All Eyes on Oregon: The Legalization of Same-Gender Marriage
On May 19, 2014, U.S. District Judge Michael J. McShane ’88 announced his ruling in Geiger v. Kitzhaber, the much-debated lawsuit filed by Lake Perriguey ’98 and Lea Ann Easton ’87. Oregon’s 10-year-old ban on gay marriage was unconstitutional. “No legitimate state purpose,” McShane wrote in his decision, “justifies the preclusion of gay and lesbian couples from civil marriage.”
With that, Oregon joined the growing number of states allowing same-gender marriage. Yet many people have asked why a state with such a progressive reputation was not at the forefront of this movement. And why did it have a ban to begin with?
A Brief History of Same-Gender Marriage in Oregon
In January of 2004 Basic Rights Oregon, an advocacy group dedicated to equal rights for the state’s lesbian, gay, bisexual, and transgender population, posed this question to several Multnomah County commissioners: What would happen if a gay couple were to request a marriage license? After deliberating the issue—and hearing from a large number of Basic Rights Oregon members—Multnomah County began offering same-sex marriage licenses. Benton County followed suit.
The backlash was prompt. Many slammed the commissioners for setting key public policy without wide public participation. It wasn’t long before the Defense of Marriage Coalition, an organization devoted to defining marriage as the union between one man and one woman, began advocating for a constitutional amendment banning same-gender marriage in Oregon.
Oregon Ballot Measure 36 was brought to voters in 2004 by initiative petition. The measure, which featured language approved by the Defense of Marriage Coalition, passed with 57 percent of the vote. In addition to nullifying the approximately 3,000 same-gender marriage licenses issued by Multnomah County, opponents say that it had a chilling effect on attempts to advocate for equal rights in the courts.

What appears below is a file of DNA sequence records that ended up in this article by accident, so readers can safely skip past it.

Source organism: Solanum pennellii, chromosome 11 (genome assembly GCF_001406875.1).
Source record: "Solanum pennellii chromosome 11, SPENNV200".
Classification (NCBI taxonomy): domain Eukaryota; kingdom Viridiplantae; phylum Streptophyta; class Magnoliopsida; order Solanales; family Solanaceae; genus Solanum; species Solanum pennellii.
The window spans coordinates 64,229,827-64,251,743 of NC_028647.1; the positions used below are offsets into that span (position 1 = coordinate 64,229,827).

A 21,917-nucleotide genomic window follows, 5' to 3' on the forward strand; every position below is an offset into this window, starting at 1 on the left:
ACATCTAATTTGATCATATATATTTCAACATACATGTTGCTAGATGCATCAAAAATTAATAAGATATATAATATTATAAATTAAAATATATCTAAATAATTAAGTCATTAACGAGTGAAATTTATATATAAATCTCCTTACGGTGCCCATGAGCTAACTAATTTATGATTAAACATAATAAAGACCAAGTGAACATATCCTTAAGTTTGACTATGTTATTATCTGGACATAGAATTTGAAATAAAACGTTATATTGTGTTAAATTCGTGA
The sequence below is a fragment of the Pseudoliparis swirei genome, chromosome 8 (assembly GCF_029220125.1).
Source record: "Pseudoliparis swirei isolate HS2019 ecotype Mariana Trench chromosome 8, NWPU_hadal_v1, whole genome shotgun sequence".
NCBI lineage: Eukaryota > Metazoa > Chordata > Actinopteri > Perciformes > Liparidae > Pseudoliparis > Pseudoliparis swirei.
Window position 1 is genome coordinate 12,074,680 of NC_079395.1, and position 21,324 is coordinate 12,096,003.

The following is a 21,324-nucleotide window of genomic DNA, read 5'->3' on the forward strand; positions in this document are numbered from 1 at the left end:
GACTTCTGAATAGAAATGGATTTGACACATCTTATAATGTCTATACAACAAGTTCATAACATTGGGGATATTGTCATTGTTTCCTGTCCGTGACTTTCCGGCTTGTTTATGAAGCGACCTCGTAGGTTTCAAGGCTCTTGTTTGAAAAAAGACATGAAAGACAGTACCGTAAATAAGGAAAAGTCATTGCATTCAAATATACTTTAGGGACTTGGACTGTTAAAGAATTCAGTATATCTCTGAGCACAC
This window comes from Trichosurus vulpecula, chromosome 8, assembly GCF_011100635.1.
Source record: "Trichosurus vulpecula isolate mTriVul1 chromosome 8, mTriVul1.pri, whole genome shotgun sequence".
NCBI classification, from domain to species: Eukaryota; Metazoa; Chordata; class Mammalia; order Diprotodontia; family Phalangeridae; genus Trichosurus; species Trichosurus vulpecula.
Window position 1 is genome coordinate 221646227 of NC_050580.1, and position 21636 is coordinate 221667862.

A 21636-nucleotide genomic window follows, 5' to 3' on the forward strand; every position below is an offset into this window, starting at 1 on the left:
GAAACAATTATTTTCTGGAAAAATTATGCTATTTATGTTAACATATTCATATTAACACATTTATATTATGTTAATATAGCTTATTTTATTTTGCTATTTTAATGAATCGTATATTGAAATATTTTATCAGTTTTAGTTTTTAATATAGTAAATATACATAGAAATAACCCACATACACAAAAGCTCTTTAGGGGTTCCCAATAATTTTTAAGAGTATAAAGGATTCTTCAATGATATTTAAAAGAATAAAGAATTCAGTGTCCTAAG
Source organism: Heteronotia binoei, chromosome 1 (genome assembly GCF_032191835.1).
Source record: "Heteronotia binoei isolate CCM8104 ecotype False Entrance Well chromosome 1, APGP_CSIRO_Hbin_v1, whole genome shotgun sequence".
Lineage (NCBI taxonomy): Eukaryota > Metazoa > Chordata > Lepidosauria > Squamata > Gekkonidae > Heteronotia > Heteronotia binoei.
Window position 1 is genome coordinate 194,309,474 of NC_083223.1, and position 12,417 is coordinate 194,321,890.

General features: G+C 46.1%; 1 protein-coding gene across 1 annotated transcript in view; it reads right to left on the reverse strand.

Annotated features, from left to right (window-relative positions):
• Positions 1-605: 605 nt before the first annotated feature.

Matters remained at a legal standstill for several years. The 2007 Oregon Family Fairness Act gave same-gender couples the right to register domestic partnerships, but these partnerships did not entail many of the rights marriage licenses conferred on straight couples. It wasn’t until late 2012—and only after Maine, Minnesota, Washington, and Maryland had approved same-gender marriage—that polls registered a significant shift in support for same-gender marriage in Oregon
Clearly, though, the tide was turning. The U.S. v. Windsor decision had deemed the Defense of Marriage Act (DOMA) unconstitutional. The U.S. Supreme Court had ruled that intervenors did not have standing to appeal, allowing the trial court’s decision in Perry v. Schwartzenegger to stand. This, in turn, had invalidated California’s Proposition 8, which once banned same-gender marriage. Portland lawyer Lake Perriguey decided it was time to act.
To Sue or Not to Sue
Lake Perriguey has advocated for the rights of the LGBTQ community for years. He was inspired to become a part of the legal system when he was arrested in Austin, Texas, while protesting that state’s sodomy laws and had a chance meeting with the lawyer representing the protesters. (These laws were eventually overturned by the U.S. Supreme Court in Lawrence v. Texas, a case Perriguey would cite in his legal briefs and during oral argument in the Geiger case.) In the run-up to the vote on Measure 36, he canvassed door to door with Basic Rights Oregon.
“I had been told it wasn’t the right time ever since I got out of law school. But after Windsor and Perry, I realized I didn’t need to ask permission anymore.”Lake Perriguey ’98
After the Windsor decision, Perriguey saw that key political figures in Oregon were ready to put the issue of same-sex marriage back on the ballot. But the election was still 19 months away and the strategy would cost millions of dollars. On his own, Perriguey began searching for a set of plaintiffs and told Attorney General Ellen Rosenblum he planned on suing her and the governor. His aim was to “put the marriage apartheid issue to rest” in Oregon without engendering huge advertising expenses and subjecting the rights of a minority to the whim of a majority.